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(138) Bed Is a Battleground: A Qualitative Study Exploring Sleep Disturbance and Options for Treatment in People with Inflammatory Bowel Disease


Authors:

Amy Green, MBChB MRCPsych – Consultant Liaison Psychiatrist, Southmead Hospital, Bristol

Maria Barnes, BSc PhD – Senior Research Associate, University of Bristol

Claire Durant, BSc PhD – Senior Research Associate, University of Bristol

Aileen Fraser – Lead Inflammatory Bowel Disease CNS, United Hospitals Bristol NHS Foundation Trust

Amanda Beale – Consultant Gastroenterologist and Honorary Senior Lecturer, Bristol Royal Infirmary, United Hospitals Bristol (UK)

Jonathan Davies, MBChB MRCPsych PhD – Academic Clinical Lecturer, University of Bristol

John Potokar, MBChB MRCPsych MD – Consultant Senior Lecturer, University of Bristol


Co-Authors:

Presenting Author: Amy Green, MBChB MRCPsych, Southmead Hospital, Bristol
Co-Author: Maria Barnes, BSc PhD, University of Bristol
Co-Author: Claire Durant, BSc PhD, University of Bristol
Co-Author: Aileen Fraser, United Hospitals Bristol NHS Foundation Trust
Co-Author: Amanda Beale, Bristol Royal Infirmary, United Hospitals Bristol (UK)
Co-Author: Jonathan Davies, MBChB MRCPsych PhD, University of Bristol
Co-Author: John Potokar, MBChB MRCPsych MD, University of Bristol

Abstract:

Background and significance: Sleep disturbances in Inflammatory Bowel Disease (IBD) are prevalent (49%) (1), increase during acute relapse (70-80%) and affect quality of life (2). Little is known about the cause or nature of these disturbances, or how to help these patients. Hypnotic medications may be poorly tolerated, and are inappropriate for long-term use. Cognitive Behavioral Therapy for insomnia (CBTi) has proven efficacy in treating insomnia associated with chronic illness and pain (3). The efficacy and acceptability of psychological interventions for sleep disturbances in people with IBD has not been investigated and nature of sleep problems people with IBD encounter is not understood. This study explored the following topics: the causes and nature of sleep disturbance experienced by people with IBD, the acceptability of a psychological intervention aimed at improving sleep and the views of IBD clinicians regarding these disturbances, including how a psychological intervention could be provided.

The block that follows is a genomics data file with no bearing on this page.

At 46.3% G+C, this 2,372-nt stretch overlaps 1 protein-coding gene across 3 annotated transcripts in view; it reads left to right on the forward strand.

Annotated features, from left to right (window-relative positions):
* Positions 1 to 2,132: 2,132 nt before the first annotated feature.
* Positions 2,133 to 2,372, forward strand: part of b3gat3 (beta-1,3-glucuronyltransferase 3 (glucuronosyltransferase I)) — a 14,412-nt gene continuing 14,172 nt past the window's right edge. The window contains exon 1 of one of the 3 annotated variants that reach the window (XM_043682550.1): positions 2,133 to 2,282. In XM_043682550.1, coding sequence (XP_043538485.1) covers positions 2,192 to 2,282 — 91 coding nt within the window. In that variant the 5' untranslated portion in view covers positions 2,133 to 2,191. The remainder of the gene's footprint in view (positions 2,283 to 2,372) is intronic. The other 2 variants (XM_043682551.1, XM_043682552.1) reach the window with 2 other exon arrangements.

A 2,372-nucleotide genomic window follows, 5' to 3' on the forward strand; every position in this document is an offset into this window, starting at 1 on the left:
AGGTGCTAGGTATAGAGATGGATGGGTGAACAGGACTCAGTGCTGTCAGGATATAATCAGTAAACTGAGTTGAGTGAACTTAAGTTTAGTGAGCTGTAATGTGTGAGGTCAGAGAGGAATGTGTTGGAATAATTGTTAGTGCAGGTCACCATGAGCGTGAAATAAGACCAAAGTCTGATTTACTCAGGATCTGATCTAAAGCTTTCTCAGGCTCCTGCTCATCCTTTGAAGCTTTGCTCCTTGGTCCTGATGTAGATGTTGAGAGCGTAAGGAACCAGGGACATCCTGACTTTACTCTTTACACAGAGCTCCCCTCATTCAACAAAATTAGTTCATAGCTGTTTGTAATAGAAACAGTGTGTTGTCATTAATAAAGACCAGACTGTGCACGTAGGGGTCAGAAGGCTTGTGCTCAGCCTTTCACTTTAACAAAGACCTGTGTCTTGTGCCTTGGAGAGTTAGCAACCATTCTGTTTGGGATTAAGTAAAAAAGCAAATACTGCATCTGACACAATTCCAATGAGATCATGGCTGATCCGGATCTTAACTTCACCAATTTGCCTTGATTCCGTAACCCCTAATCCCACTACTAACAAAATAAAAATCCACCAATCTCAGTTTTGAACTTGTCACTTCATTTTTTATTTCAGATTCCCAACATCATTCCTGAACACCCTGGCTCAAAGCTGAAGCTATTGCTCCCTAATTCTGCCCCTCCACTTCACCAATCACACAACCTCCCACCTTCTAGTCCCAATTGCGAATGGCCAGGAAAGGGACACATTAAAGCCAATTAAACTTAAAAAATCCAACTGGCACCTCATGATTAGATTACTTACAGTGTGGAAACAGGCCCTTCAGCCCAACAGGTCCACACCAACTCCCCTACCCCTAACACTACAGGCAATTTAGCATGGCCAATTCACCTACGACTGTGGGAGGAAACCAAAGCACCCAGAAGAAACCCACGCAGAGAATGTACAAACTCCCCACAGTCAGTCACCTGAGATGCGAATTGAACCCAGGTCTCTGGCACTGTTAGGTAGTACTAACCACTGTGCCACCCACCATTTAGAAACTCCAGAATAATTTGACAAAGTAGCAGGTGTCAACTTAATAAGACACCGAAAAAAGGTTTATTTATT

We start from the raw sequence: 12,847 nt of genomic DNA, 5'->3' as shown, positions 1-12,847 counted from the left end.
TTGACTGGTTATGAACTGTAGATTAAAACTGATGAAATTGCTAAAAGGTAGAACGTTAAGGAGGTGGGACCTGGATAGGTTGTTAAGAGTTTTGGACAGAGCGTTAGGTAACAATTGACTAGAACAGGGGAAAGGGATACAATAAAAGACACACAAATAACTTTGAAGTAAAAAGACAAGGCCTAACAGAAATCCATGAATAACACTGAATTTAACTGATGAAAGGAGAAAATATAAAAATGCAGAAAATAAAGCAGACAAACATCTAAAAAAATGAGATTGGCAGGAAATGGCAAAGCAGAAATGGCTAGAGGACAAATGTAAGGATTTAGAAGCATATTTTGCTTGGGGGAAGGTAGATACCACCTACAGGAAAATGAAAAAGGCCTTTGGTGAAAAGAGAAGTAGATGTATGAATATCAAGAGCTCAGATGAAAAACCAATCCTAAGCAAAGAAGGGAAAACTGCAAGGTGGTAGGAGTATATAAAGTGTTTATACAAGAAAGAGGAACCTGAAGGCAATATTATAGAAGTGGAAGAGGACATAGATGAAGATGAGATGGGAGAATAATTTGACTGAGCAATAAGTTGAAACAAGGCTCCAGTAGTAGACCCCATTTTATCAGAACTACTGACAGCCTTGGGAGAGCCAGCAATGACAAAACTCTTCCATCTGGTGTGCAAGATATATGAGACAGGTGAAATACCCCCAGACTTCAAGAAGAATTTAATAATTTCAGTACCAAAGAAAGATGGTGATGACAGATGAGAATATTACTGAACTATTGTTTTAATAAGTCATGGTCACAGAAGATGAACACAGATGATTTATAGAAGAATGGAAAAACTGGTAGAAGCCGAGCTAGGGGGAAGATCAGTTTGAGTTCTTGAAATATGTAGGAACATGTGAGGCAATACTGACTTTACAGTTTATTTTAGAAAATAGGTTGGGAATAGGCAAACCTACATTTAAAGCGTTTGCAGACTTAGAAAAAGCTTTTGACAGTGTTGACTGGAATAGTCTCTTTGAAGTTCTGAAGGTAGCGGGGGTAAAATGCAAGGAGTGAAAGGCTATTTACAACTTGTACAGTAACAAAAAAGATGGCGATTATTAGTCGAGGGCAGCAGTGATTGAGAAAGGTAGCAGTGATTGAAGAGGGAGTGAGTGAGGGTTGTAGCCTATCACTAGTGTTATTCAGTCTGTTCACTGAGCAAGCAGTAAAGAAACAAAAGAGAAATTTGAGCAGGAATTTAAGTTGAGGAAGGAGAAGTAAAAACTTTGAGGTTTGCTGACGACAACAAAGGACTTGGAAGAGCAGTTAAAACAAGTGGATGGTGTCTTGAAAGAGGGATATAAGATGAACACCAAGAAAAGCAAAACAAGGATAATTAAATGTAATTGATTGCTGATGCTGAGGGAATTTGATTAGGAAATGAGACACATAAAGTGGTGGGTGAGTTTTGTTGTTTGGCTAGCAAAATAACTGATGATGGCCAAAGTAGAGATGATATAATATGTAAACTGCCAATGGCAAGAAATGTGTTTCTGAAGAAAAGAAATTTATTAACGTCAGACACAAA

Methods:
This study used qualitative methodology to explore sleep disturbances in IBD. This method provides rich descriptions about feelings and thought processes, providing unique insight into areas about which little is currently known. Fifteen patients with IBD and sleep disturbance and four IBD clinicians were interviewed.


Results:
Some patients had sleep disturbance prior to the onset of their IBD symptoms; all had disturbance since. Themes identified were: consequences of their IBD, psychological factors, behavioral factors and barriers to getting help.


Discussion:
Patients described bed, not as a place of rest, but a battleground where IBD always wins. This battle involves a complex interplay between IBD symptoms, behaviors to manage IBD and psychological factors, suggesting that CBTi could help. Patients and clinicians reported limited knowledge of how to treat sleep problems in IBD and described barriers to access and engagement with an intervention.

Conclusion/implications: This study highlights the degree of sleep disturbance experienced by people with IBD, the complexity of the problem, the limited understanding of it and the current barriers to treating it. It raises awareness of sleep disturbances specific to IBD among patients and clinicians. Findings suggest a psychological intervention tailored to sleep problems for people with IBD may be beneficial. This study will inform the design of such an intervention and determine practical strategies to help patients beat their IBD related insomnia.

References:


  1. Graff LA, Vincent N, Walker JR, Clara I, Carr R, Ediger J, et al. A population-based study of fatigue and sleep difficulties in inflammatory bowel disease. Inflammatory bowel diseases. 2011;17(9):1882-9.

  2. Ranjbaran Z, Keefer L, Farhadi A, Stepanski E, Sedghi S, Keshavarzian A. Impact of sleep disturbances in inflammatory bowel disease. Journal of gastroenterology and hepatology. 2007;22(11):1748-53

  3. Currie SR, Wilson KG, Pontefract AJ, deLaplante L. Cognitive-behavioral treatment of insomnia secondary to chronic pain. J Consult Clin Psych. 2000;68(3):407-16.








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